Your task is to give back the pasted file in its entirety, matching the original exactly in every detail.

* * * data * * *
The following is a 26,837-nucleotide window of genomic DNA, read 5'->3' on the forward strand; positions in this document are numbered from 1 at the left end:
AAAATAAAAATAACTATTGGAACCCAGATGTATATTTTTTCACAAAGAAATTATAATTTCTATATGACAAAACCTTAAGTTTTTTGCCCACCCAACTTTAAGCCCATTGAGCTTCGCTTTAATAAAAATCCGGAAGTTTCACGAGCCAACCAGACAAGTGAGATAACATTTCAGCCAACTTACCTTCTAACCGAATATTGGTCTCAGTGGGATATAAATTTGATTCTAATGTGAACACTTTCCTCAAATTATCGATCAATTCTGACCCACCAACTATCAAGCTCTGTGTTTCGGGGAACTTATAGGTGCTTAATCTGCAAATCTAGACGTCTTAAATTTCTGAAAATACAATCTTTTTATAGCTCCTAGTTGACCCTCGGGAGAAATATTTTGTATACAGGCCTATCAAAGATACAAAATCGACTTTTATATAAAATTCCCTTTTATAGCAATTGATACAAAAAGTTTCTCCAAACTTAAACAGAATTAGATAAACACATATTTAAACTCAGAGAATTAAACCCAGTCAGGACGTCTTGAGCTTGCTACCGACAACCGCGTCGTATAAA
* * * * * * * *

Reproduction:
The following is a 26,837-nucleotide window of genomic DNA, read 5'->3' on the forward strand; positions in this document are numbered from 1 at the left end:
AAAATAAAAATAACTATTGGAACCCAGATGTATATTTTTTCACAAAGAAATTATAATTTCTATATGACAAAACCTTAAGTTTTTTGCCCACCCAACTTTAAGCCCATTGAGCTTCGCTTTAATAAAAATCCGGAAGTTTCACGAGCCAACCAGACAAGTGAGATAACATTTCAGCCAACTTACCTTCTAACCGAATATTGGTCTCAGTGGGATATAAATTTGATTCTAATGTGAACACTTTCCTCAAATTATCGATCAATTCTGACCCACCAACTATCAAGCTCTGTGTTTCGGGGAACTTATAGGTGCTTAATCTGCAAATCTAGACGTCTTAAATTTCTGAAAATACAATCTTTTTATAGCTCCTAGTTGACCCTCGGGAGAAATATTTTGTATACAGGCCTATCAAAGATACAAAATCGACTTTTATATAAAATTCCCTTTTATAGCAATTGATACAAAAAGTTTCTCCAAACTTAAACAGAATTAGATAAACACATATTTAAACTCAGAGAATTAAACCCAGTCAGGACGTCTTGAGCTTGCTACCGACAACCGCGTCGTATAAA